Krugman argues that "fiat currencies have underlying value because men with guns say they do. And this means that their value isn't a bubble that can collapse if people lose faith." The Turkish government has a lot of guns indeed, and yet the lira is still losing more value each day.

People will try to save value in the face of an inflationary event through any possible means. They will try to exchange their increasingly valueless domestic currency for any kind of asset or safer foreign currency so that they can salvage whatever value for themselves that they can. But governments try to crack down on this kind of thing, and people of lower income classes often do not have the means or connections to monetarily "get out" while they can.

This is a perfect use case for cryptocurrency, and in fact it is a route that others in Cyprus, Greece, and especially Venezuela have turned to in hard times. We can expect that others in Turkey may also turn to cryptocurrency.

Bitcoin is often dismissed as "volatile," and Krugman repeated this criticism. Yet bitcoin's volatility pales in comparison to nations in monetary distress and is therefore very attractive in those cases. As bitcoin use becomes more widespread, it is possible that its volatility will flatten out over time.

People in developed, stable economies with access to traditional banking options take it for granted that we will always be able to get the funds to make the payments that we want. But this is not the case in much of the world, nor is it always ensured for us.

So, to answer Mr. Krugman's question most simply: Cryptocurrencies are good for facilitating permissionless direct digital exchange when no other institution can be counted on to do so. The value of a cryptocurrency like bitcoin is therefore not entirely "[untethered] to reality," but rather is partially backed by the knowledge that a holder can always exercise this fundamental ability to exit.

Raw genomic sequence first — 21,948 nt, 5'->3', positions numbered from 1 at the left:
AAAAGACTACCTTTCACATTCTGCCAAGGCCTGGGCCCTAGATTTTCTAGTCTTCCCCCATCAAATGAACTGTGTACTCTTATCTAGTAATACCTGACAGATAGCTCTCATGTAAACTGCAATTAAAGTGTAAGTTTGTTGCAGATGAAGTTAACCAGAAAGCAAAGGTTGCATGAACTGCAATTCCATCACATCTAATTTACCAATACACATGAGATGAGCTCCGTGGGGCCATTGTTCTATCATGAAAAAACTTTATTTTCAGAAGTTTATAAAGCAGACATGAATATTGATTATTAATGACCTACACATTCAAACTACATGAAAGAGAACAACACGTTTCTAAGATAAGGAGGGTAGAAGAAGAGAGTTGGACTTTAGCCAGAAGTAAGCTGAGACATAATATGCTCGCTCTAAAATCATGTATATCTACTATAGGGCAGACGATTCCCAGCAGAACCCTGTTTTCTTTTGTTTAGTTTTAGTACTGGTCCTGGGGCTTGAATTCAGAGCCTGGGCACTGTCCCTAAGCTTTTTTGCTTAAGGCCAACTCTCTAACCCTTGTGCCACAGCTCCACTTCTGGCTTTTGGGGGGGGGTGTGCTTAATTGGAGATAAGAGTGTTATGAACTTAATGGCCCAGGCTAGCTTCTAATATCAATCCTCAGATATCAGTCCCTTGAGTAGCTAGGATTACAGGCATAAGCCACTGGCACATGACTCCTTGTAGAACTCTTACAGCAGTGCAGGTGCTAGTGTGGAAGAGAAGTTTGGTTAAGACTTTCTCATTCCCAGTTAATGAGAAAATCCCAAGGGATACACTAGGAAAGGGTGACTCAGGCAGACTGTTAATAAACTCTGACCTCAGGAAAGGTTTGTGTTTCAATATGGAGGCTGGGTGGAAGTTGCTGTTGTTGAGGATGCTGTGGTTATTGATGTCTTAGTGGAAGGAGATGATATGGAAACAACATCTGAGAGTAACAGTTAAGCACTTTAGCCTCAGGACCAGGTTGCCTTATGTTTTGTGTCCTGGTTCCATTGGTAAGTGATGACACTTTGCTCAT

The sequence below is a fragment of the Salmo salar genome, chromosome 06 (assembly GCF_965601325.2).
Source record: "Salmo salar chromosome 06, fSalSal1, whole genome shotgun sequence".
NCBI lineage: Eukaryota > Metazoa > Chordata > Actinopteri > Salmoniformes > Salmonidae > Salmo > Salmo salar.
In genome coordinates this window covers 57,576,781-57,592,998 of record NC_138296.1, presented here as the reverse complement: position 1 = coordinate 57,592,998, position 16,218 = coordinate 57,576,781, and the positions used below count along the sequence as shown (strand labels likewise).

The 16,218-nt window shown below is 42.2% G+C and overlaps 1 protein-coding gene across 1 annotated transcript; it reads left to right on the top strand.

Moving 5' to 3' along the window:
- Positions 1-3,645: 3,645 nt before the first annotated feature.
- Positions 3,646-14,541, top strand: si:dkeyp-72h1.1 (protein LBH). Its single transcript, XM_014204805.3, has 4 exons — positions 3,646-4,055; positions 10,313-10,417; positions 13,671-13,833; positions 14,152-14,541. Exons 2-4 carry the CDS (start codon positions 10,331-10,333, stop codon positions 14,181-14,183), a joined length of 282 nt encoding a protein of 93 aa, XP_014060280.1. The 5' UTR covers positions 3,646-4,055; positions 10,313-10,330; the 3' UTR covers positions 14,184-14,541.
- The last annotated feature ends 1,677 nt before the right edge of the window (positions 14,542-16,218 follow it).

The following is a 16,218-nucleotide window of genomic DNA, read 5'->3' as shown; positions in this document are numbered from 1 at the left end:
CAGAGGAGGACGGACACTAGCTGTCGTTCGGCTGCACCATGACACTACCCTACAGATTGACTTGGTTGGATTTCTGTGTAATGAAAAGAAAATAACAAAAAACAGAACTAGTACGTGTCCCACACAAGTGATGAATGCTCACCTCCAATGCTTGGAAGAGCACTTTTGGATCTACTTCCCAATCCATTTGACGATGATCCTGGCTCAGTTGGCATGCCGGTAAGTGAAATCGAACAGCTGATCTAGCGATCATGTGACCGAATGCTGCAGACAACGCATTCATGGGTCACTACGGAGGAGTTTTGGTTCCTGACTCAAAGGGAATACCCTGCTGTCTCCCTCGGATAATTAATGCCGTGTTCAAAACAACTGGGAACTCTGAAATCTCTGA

Of course, in the grand scheme of things, bitcoin is an infant currency. There are a lot of kinks to iron out. It is true that bitcoin is currently much more volatile than established currencies like the dollar. A lot of people don't like the idea that other people would be given the ability to transact however they would like. They will surely dislike cryptocurrency for that reason. And there are technical improvements to be made as well. Right now, engineers are working on symbiotic technologies to interact with the bitcoin blockchain that will hopefully increase the throughput and affordability of transactions.

A skeptic may counter that bitcoin's use case as a "currency of last resort" does not justify its prevailing market price of several thousand dollars. Well, maybe not. But it is simply ignorant to claim that cryptocurrency has not presented a major innovation in the fields of money and commerce. If that innovation is as revolutionary a benefit as its proponents claim, then maybe that market price isn't as misaligned as it might appear to a neophyte. On a long enough time horizon, we may all be cryptocurrency holders.